Fixing the Broken System of US Healthcare via Telemedicine

There are many issues that the American healthcare system is dealing with. The broken healthcare system results in problems for physicians as well as the patients. Coronavirus pandemic has also shed light on many of the deep-rooted glitches contributing to the healthcare system’s inadequacies and tremendous gaps in healthcare delivery. Let’s take a brief look at the leading factors contributing to these issues and how telemedicine can offer practical solutions.

Costs and Logistics Concerns

One of the most common reasons people end up delaying or not taking treatment at all is the high costs of medical care in the US.

In America, an average of $2,500 is spent per person on just the healthcare administrative costs. A report shows that overall the average healthcare prices increased 15 percent in 2018, in comparison with 2014.

Patients also report a lack of insurance coverage and very high premiums. For example, in 2019, for a family of four, the average annual premium rate was $20,576.

Many of them also end up receiving a varying amount of care while incurring additional costs of travel, sitters, and communication. Other patients can only see physicians during weekends or time-off, which means that even physician offices have rush days.

Difficulty Finding an Appropriate Physician 

People often find it difficult to access the physician credentials, and many patients end up not finding an appropriate or qualified physician to get treated. Unverified online information is usually their only source to get to a good physician.

Primary care physicians are also very small in number compared to the need of the US population. Estimates show that there are 14,000 too few primary care physicians, and the gap is likely to increase by 2030. Due to the high study debt of the medical students, they tend to be attracted towards high-paying specialties. This means that you are more likely to find a physician to treat a chronic issue than something mundane like the flu.

Physician Burnout 

A physician can only see a limited amount of patients every day. With in-person visits, physicians end up spending more time per person and too for issues that could have quickly been resolved within a few minutes if an appropriate system is set in place for the physician to review cases and see patients in a specific manner.

To optimize their practices, the physicians may spend more time in the office and suffer from burnout. Burnout has been identified as a common reason for physicians to retire sooner than they have to. An Association of American Medical Colleges (AAMC) report attests to this fact.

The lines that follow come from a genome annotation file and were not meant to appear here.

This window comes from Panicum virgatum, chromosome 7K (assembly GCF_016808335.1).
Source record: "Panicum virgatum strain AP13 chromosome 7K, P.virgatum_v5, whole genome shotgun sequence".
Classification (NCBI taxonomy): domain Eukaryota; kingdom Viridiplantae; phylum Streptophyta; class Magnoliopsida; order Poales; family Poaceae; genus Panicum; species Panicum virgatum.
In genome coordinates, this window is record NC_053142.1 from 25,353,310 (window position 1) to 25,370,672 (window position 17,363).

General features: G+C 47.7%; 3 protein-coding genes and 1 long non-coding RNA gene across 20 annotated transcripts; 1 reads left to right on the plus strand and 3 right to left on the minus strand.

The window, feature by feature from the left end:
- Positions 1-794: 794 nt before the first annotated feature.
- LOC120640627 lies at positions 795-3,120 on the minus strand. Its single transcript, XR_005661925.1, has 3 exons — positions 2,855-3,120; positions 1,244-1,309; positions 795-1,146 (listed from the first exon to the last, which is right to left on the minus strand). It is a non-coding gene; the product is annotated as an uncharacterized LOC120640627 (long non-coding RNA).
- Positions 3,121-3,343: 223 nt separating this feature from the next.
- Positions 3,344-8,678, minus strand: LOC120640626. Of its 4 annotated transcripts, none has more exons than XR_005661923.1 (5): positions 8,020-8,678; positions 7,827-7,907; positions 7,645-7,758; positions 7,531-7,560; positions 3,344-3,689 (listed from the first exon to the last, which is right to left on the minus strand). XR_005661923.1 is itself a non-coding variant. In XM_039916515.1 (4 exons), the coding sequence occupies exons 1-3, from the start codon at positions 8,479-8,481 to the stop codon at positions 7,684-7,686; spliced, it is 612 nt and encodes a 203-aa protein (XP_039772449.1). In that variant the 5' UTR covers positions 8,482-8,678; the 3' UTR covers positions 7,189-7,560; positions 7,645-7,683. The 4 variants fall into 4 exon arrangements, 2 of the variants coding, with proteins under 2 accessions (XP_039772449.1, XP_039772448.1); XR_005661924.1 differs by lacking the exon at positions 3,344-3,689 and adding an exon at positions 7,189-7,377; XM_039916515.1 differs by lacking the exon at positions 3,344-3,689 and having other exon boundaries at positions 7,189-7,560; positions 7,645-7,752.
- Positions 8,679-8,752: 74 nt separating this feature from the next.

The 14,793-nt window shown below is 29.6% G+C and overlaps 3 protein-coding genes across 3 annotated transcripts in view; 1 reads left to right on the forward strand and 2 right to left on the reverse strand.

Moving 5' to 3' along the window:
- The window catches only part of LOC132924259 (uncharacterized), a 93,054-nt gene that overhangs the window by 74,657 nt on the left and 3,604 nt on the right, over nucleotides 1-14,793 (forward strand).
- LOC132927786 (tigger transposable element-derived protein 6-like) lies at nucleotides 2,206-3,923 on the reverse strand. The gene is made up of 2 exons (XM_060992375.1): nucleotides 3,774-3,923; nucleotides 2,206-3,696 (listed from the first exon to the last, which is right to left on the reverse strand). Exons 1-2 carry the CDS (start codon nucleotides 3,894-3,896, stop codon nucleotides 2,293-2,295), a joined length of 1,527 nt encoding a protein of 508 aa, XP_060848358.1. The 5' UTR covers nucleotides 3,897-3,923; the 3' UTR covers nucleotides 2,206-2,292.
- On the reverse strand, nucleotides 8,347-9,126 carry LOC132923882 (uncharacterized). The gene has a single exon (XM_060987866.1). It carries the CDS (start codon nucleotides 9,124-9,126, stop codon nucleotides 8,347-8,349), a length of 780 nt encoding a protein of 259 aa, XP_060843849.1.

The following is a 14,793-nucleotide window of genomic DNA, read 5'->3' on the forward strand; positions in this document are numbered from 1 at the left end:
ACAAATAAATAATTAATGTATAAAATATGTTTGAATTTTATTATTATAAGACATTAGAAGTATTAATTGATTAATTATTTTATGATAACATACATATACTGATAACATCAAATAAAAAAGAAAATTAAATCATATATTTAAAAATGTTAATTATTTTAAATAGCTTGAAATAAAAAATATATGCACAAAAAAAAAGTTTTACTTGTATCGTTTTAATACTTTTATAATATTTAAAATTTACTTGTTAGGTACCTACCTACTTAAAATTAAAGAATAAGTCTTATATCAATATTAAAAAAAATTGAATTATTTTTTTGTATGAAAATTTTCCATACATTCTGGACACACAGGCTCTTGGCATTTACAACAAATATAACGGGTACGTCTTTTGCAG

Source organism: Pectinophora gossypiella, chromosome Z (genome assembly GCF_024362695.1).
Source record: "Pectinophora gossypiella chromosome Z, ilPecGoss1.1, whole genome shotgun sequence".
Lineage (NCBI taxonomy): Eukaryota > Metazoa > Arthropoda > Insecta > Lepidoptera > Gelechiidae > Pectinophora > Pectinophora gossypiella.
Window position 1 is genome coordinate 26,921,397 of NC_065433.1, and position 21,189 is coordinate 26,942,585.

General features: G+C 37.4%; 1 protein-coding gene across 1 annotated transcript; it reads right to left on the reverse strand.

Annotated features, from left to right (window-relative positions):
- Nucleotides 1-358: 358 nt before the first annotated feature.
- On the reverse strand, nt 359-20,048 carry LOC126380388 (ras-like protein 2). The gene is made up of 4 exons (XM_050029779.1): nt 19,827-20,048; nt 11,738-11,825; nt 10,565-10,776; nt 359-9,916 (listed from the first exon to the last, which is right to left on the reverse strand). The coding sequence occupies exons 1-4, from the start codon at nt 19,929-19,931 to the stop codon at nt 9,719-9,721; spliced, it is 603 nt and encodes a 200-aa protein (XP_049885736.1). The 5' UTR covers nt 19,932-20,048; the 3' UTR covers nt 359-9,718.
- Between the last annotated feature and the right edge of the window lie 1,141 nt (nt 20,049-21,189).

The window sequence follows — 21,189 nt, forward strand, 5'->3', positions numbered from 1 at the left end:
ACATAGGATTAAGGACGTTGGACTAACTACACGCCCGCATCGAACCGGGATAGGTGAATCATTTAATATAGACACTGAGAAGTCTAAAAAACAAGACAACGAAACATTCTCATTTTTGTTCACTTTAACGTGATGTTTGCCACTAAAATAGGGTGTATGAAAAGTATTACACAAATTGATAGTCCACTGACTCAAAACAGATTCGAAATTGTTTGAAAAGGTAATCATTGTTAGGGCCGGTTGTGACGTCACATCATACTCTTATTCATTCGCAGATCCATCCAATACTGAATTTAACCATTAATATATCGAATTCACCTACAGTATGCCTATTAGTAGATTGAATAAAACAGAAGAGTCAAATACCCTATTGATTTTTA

Another Annals of Internal Medicine study shows that for every direct face time hour spent by the physicians with patients, they end up spending two more hours on HER and desk work. And these are only the time estimations for the day. For each night, they can end up spending 1 to 2 such additional hours. And what is the result? Yes, the burnout, rushed visits, and patients that think they have not gotten the full attention of the physician.

How Our Telemedicine Solutions Address These Issues?

Telecure was started by a group of people who have experienced many of these difficulties themselves in their practices and as patients. The company aims to deliver affordable and accessible medical solutions to informed patients while maximizing the profits for the physicians and reducing the additional burden of their practice.

While we started working a few years ago, one of the most significant shifts was seen in 2020 with the adoption of telemedicine by both the providers and the public in huge numbers. We have a firm belief that telemedicine can offer effective and long-term solutions to the issues faced by the American healthcare system. This belief comes from solid scientific evidence.

A Massachusetts General Hospital study has shown that during telemedicine visits, patients can form stronger connections with the physicians that can increase treatment compliance, feel more relaxed and candid with the physician, and not have to wait long hours just for a few minutes of the physician’s time.

A telehealth visit can mean up to 95 percent more face time with the physician compared to 20 percent in an in-person appointment. Virtual visits can also mean that physicians provide focused attention to one patient at a time. In the end, it is all about the needs of the patient and the physician and nobody else.

When telemedicine is the medium of your communication, many unrelated third parties go out of the equation, and both of the concerning parties can focus on what matters the most; effective healthcare delivery with the minimum amount of resources being spent by both the patient and the physician.